Using SGID to Control Group Ownership of Directories

1. My login id is billy and my primary group is goats. I'm also a member of several other groups including staff. By default, any file (including a directory) I create will be marked with the group goats.

$mkdir dog

$ls -ld dog
drwxr-xr-x 2 billy goats 512 May 06 11:14 dog

2. If I want my colleagues in staff to write to this directory, I need to change the group on the directory to staff and set the permissions to write for the group.

$chgrp staff dog

$chmod 775 dog

$ls -ld dog
drwxrwxr-x 2 billy staff 512 May 06 11:14 dog

3. Now staff can write to the directory, but we still have a problem if staff is not everyone's primary group. Look what happens when billy, a member of staff who's primary group is goats, creates a file (beagle) in the directory (dog):

$touch dog/beagle

$ls -l dog
total 0
-rw-r--r-- 1 billy goats 0 May 06 11:20 beagle

At this point, I could issue the chgrp command and set the permissions manually.

There's another solution.

4. The owner of the directory can set the SGID bit and all files subsequently placed there will have the group id of the directory automatically.

  1. Make sure the group name is set first on the directory.
  2. Give the group write permission on the directory.
  3. Issue the command chmod g+s directory_name

$chmod g+s dog

$ls -ld dog
drwxrwsr-x 2 billy staff 512 May 06 11:20 dog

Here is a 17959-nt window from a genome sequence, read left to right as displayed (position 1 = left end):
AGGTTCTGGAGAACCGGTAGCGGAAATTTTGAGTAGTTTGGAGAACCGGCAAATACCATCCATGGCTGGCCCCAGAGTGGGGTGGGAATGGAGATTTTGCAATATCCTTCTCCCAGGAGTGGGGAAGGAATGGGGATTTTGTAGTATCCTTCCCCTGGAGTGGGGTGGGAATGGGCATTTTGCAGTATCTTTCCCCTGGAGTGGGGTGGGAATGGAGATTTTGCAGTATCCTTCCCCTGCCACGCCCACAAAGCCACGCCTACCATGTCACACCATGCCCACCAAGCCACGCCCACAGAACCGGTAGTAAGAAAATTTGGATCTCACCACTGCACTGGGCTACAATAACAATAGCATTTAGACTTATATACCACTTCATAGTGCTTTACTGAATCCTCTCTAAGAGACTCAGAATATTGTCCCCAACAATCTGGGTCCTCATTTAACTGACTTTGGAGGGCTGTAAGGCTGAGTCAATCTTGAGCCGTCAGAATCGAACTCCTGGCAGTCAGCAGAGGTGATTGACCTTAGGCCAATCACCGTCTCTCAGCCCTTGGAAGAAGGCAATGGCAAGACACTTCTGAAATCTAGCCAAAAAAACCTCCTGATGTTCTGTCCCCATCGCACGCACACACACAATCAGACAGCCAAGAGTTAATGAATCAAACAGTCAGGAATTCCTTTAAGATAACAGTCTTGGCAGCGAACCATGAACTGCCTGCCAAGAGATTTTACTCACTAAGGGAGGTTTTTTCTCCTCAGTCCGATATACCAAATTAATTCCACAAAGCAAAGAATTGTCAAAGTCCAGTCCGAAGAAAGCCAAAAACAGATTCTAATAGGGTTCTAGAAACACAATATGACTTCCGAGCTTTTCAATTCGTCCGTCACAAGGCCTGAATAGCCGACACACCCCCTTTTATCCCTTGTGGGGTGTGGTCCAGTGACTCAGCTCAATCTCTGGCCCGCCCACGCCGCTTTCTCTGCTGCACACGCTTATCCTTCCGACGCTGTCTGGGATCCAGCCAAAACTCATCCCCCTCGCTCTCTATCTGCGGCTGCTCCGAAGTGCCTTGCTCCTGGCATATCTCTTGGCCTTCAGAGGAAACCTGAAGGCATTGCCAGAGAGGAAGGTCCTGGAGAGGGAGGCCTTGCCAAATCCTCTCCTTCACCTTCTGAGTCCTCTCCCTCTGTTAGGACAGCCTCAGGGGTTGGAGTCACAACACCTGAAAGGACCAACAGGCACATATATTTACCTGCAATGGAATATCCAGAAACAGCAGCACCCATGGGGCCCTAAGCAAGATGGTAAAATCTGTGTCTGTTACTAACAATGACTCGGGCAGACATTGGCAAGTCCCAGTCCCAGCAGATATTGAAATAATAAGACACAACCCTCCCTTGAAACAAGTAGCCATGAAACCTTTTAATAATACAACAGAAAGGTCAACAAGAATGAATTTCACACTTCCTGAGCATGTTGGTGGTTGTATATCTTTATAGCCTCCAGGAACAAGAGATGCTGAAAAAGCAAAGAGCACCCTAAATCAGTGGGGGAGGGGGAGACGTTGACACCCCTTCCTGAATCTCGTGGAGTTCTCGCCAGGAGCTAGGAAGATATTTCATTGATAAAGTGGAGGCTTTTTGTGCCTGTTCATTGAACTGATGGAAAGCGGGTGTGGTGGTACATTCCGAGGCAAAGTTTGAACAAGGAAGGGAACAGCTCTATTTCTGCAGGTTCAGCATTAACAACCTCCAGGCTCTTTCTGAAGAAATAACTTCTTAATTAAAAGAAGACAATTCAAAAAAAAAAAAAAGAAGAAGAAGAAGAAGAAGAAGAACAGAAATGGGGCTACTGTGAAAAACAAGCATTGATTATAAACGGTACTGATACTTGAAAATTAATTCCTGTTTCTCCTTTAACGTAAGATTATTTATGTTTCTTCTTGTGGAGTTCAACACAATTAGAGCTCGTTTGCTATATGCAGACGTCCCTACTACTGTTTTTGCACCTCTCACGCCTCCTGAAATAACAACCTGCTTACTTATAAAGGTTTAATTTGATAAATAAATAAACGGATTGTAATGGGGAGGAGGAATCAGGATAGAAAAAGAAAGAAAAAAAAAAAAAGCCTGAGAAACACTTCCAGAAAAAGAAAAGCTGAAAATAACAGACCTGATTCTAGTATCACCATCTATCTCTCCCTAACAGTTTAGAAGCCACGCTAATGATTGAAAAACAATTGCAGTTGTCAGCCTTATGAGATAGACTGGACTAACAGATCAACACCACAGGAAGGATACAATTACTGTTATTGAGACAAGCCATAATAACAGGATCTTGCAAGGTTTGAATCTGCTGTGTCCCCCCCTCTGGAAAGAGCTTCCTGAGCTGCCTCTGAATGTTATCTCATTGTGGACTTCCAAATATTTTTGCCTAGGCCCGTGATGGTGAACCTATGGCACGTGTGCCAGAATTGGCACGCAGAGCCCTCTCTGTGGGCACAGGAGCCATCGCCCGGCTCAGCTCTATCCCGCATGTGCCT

Notice the "s" next to the group permissions in the listing.

(You can reverse it with chmod g-s)

5. Now, when I create a file in the directory, it will be marked with staff as the group, even though my primary group is goats.

$touch dog/dalmation

$ls -l dog

total 0
-rw-r--r-- 1 billy goats 0 May 06 11:20 beagle
-rw-r--r-- 1 billy staff 0 May 06 11:30 dalmation

Notice that the pre-existing file "beagle" didn't change. I'd still have to issue chgrp on it.

Of course, I still need to set the group permissions to write if I want others to be able to edit these files.

What if you:

ftp a file into an SGID directory? -- It inherits the GID of the directory, as above.

mv a file into an SGID directory? -- It keeps its current GID.

cp a file into an SGID directory? -- It inherits the GID of the directory.

mkdir inside an SGID directory? -- It inherits the GID of the enclosing directory and is also marked SGID.


Yale University Library Workstation Support Group

Revised 6/19/98
john.coleman@yale.edu